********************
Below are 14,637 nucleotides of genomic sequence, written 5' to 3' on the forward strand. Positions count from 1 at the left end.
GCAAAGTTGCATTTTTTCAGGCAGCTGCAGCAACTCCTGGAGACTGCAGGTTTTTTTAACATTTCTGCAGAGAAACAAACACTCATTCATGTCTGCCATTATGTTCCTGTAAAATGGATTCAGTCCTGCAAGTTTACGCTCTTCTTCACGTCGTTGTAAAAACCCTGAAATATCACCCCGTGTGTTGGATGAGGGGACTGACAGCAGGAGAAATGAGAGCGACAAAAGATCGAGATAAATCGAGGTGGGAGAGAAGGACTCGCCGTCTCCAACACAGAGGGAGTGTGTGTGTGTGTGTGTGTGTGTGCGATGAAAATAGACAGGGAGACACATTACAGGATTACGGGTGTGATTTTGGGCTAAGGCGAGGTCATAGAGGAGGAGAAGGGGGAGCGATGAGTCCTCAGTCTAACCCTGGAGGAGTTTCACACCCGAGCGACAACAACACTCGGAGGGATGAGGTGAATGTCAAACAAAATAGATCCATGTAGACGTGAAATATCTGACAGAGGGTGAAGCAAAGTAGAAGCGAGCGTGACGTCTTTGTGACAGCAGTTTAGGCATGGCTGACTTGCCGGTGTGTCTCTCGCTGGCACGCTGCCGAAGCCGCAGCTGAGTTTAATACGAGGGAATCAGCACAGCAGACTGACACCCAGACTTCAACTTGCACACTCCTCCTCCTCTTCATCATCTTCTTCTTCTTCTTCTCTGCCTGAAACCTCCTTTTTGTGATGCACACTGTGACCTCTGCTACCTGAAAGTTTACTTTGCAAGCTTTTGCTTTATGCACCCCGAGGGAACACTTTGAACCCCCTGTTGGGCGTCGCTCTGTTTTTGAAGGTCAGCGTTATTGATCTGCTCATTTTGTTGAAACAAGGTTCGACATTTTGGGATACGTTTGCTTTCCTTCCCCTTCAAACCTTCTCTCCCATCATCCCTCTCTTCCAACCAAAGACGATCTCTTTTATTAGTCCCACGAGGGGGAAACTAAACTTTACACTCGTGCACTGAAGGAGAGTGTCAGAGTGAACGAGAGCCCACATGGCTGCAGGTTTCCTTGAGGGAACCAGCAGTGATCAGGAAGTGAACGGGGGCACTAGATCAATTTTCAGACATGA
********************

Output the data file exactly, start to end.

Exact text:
Below are 14,637 nucleotides of genomic sequence, written 5' to 3' on the forward strand. Positions count from 1 at the left end.
GCAAAGTTGCATTTTTTCAGGCAGCTGCAGCAACTCCTGGAGACTGCAGGTTTTTTTAACATTTCTGCAGAGAAACAAACACTCATTCATGTCTGCCATTATGTTCCTGTAAAATGGATTCAGTCCTGCAAGTTTACGCTCTTCTTCACGTCGTTGTAAAAACCCTGAAATATCACCCCGTGTGTTGGATGAGGGGACTGACAGCAGGAGAAATGAGAGCGACAAAAGATCGAGATAAATCGAGGTGGGAGAGAAGGACTCGCCGTCTCCAACACAGAGGGAGTGTGTGTGTGTGTGTGTGTGTGTGCGATGAAAATAGACAGGGAGACACATTACAGGATTACGGGTGTGATTTTGGGCTAAGGCGAGGTCATAGAGGAGGAGAAGGGGGAGCGATGAGTCCTCAGTCTAACCCTGGAGGAGTTTCACACCCGAGCGACAACAACACTCGGAGGGATGAGGTGAATGTCAAACAAAATAGATCCATGTAGACGTGAAATATCTGACAGAGGGTGAAGCAAAGTAGAAGCGAGCGTGACGTCTTTGTGACAGCAGTTTAGGCATGGCTGACTTGCCGGTGTGTCTCTCGCTGGCACGCTGCCGAAGCCGCAGCTGAGTTTAATACGAGGGAATCAGCACAGCAGACTGACACCCAGACTTCAACTTGCACACTCCTCCTCCTCTTCATCATCTTCTTCTTCTTCTTCTCTGCCTGAAACCTCCTTTTTGTGATGCACACTGTGACCTCTGCTACCTGAAAGTTTACTTTGCAAGCTTTTGCTTTATGCACCCCGAGGGAACACTTTGAACCCCCTGTTGGGCGTCGCTCTGTTTTTGAAGGTCAGCGTTATTGATCTGCTCATTTTGTTGAAACAAGGTTCGACATTTTGGGATACGTTTGCTTTCCTTCCCCTTCAAACCTTCTCTCCCATCATCCCTCTCTTCCAACCAAAGACGATCTCTTTTATTAGTCCCACGAGGGGGAAACTAAACTTTACACTCGTGCACTGAAGGAGAGTGTCAGAGTGAACGAGAGCCCACATGGCTGCAGGTTTCCTTGAGGGAACCAGCAGTGATCAGGAAGTGAACGGGGGCACTAGATCAATTTTCAGACATGA